Bhaskar Sunkara, The Guardian

“In 2016, a poll of voters in key battleground states found that 76 percent of voters agreed with the following statement: ‘However we feel about abortion, politicians should not be allowed to deny a woman’s health coverage for it just because she’s poor.’ Sixty-two percent agreedthat ‘when Medicaid covers pregnancy care but withholds coverage for abortion, we’re taking away a low-income woman’s ability to make important personal decisions based on what is best for her circumstances. ’ And a recent poll commissioned by a consortium of women’s health groups found that 9 in 10 women of color believe ‘that a woman being able to control if, when, and how to have children provides both individual and societal benefits.’ If Joe Biden wants to carry the banner of a party that claims to champion, protect and uphold the inalienable rights of black, brown and poor people, he must reverse his support of the Hyde Amendment and follow the lead of his fellow Democratic candidates.”
Danielle Campoamor, Washington Post

Critics of the candidate argue, “Want to defeat Trump? Attack Biden… Many progressives are understandably fearful that attacking the presumptive frontrunner might weaken him and give Trump ammunition for the general election. But challenging Biden’s record is important. For example, his core base of support – older Democrats – needs to know what an unreliable defender of Social Security and Medicare he is. By challenging him on his record, especially in the eyes of older, traditional Democratic voters, progressives could break the myth of Biden’s ‘electability’. (A strange trope given that Biden has tried and failed to be a presidential nominee since the 1980s.)… Anyone angling to be the Democratic nominee should espouse a real progressive agenda – just being ‘anti-Trump’ isn’t enough.”
Bhaskar Sunkara, The Guardian

“For Warren or anyone else to prevent the uniquely depressing experience of a Biden ‘national unity’ campaign, specifically targeted at a tiny cadre of wobbly Trump voters and Jeff Flake-style dissident Republicans, something has to change before next winter. Democratic voters and the media and basically everyone else must get over their skittish, fearful response to the Trump presidency, and their based-on-nothing certainty that nominating a progressive or a woman or a socialist or anybody who isn’t an avuncular white man with a vaguely reassuring demeanor and no discernible ideology will once again lead to disaster.”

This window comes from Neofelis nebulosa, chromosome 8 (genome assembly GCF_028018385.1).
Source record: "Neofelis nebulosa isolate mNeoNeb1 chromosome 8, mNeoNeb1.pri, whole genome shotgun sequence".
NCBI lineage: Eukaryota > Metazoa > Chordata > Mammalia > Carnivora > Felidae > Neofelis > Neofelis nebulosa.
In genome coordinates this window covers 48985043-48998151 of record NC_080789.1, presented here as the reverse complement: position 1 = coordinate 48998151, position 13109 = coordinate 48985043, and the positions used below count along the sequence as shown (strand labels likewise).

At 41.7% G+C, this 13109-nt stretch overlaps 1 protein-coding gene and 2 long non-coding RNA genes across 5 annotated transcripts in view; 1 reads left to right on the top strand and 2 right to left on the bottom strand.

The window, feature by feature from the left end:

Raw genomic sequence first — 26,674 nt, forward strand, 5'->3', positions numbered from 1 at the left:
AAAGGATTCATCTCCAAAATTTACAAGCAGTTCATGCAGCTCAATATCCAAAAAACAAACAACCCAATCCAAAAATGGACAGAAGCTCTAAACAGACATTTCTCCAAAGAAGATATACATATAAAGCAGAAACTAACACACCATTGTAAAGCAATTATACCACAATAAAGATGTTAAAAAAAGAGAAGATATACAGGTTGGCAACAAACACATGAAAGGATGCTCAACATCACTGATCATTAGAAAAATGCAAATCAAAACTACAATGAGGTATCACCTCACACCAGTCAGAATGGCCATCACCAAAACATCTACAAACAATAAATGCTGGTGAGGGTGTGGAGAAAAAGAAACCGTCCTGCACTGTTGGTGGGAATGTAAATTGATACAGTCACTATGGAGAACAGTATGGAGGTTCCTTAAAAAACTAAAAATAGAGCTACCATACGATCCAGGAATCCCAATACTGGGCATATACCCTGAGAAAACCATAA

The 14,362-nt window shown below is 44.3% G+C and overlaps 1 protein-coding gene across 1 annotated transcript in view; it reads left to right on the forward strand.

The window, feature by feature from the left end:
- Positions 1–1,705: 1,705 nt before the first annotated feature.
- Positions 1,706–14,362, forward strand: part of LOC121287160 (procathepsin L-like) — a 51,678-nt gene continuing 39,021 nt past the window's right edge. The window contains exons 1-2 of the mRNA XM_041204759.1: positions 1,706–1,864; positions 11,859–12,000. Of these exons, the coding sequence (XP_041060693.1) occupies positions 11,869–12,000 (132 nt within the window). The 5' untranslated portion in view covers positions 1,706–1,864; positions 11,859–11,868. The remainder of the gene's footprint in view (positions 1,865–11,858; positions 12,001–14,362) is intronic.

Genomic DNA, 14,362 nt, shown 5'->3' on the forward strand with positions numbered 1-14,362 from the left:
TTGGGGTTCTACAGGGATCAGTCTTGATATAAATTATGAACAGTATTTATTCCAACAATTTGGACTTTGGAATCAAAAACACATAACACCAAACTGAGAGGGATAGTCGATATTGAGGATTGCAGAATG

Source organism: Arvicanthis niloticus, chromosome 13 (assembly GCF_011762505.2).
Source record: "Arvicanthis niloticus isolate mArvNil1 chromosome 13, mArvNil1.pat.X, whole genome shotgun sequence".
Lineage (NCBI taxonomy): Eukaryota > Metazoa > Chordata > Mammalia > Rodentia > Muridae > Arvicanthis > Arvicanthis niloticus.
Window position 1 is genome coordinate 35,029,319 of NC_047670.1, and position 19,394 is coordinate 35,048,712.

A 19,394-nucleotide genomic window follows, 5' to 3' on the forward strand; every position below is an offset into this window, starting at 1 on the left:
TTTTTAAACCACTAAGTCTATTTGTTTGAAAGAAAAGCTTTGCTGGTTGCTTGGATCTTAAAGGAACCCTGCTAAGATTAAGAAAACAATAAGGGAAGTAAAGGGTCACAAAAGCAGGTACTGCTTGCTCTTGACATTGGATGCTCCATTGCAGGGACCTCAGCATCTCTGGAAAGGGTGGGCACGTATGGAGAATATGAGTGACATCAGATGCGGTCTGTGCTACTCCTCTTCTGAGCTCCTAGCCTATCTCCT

Andrew O’Hehir, Salon

From the Right

The right argues that it is hypocritical for Bernie to attack the rich given his wealth, and applauds his decision to appear on Fox.

From the Right

The right argues that it is hypocritical for Bernie to attack the rich given his wealth, and applauds his decision to appear on Fox.

Bernie “leads a movement that believes rich people shouldn’t hoard money that could be given to the state to help the poor. He knew reconciling his personal net worth with the principles of that movement would be an issue if he ran for president again. There are things he could have done to defuse the issue — given the money to charity or to the Treasury, invested it in ‘progressive’ causes or companies, plowed it into his own campaign… His preferred justification instead, essentially, is ‘Sorry for being successful.’”
Allahpundit, Hot Air

“Other millionaires and billionaires can explain their riches like Bernie does. ‘I started a website that sold books, and now we sell everything.’ ‘I invented a way to search the internet with ease and accuracy.’ ‘I invested in companies and helped them grow.’ ‘I run a pharmaceutical company that cures diseases and produces medication so sick people can live better lives.’ Bernie’s book-writing, in other words, isn’t any nobler than the paths taken by other millionaires… [Rich liberals’] opinions shouldn’t be discounted just ­because they are rich, to be sure, but the fact that they don’t walk the walk should give their fans pause. Capitalism is a powerful engine for social mobility, and prosperous capitalists like Bernie Sanders should have the courage to say so.”